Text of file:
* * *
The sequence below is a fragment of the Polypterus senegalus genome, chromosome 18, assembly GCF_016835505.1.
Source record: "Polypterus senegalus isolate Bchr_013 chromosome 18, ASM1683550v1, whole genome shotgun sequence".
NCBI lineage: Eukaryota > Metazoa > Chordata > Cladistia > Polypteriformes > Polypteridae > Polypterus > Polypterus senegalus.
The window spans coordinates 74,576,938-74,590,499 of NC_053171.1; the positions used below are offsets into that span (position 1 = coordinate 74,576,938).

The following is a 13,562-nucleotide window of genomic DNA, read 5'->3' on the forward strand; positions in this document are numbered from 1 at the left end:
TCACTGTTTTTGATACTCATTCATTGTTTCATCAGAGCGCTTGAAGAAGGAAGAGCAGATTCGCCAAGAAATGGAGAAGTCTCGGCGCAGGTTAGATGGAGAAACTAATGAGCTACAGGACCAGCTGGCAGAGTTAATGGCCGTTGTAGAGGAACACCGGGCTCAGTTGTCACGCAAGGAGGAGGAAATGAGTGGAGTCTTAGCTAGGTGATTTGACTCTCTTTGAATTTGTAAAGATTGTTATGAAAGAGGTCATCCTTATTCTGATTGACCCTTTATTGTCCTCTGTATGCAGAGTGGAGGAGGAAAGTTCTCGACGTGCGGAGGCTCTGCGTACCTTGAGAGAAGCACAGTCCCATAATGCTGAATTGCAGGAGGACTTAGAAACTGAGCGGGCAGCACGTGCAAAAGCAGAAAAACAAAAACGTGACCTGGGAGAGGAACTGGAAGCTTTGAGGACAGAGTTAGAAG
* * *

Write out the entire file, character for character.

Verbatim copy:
The sequence below is a fragment of the Polypterus senegalus genome, chromosome 18, assembly GCF_016835505.1.
Source record: "Polypterus senegalus isolate Bchr_013 chromosome 18, ASM1683550v1, whole genome shotgun sequence".
NCBI lineage: Eukaryota > Metazoa > Chordata > Cladistia > Polypteriformes > Polypteridae > Polypterus > Polypterus senegalus.
The window spans coordinates 74,576,938-74,590,499 of NC_053171.1; the positions used below are offsets into that span (position 1 = coordinate 74,576,938).

The following is a 13,562-nucleotide window of genomic DNA, read 5'->3' on the forward strand; positions in this document are numbered from 1 at the left end:
TCACTGTTTTTGATACTCATTCATTGTTTCATCAGAGCGCTTGAAGAAGGAAGAGCAGATTCGCCAAGAAATGGAGAAGTCTCGGCGCAGGTTAGATGGAGAAACTAATGAGCTACAGGACCAGCTGGCAGAGTTAATGGCCGTTGTAGAGGAACACCGGGCTCAGTTGTCACGCAAGGAGGAGGAAATGAGTGGAGTCTTAGCTAGGTGATTTGACTCTCTTTGAATTTGTAAAGATTGTTATGAAAGAGGTCATCCTTATTCTGATTGACCCTTTATTGTCCTCTGTATGCAGAGTGGAGGAGGAAAGTTCTCGACGTGCGGAGGCTCTGCGTACCTTGAGAGAAGCACAGTCCCATAATGCTGAATTGCAGGAGGACTTAGAAACTGAGCGGGCAGCACGTGCAAAAGCAGAAAAACAAAAACGTGACCTGGGAGAGGAACTGGAAGCTTTGAGGACAGAGTTAGAAG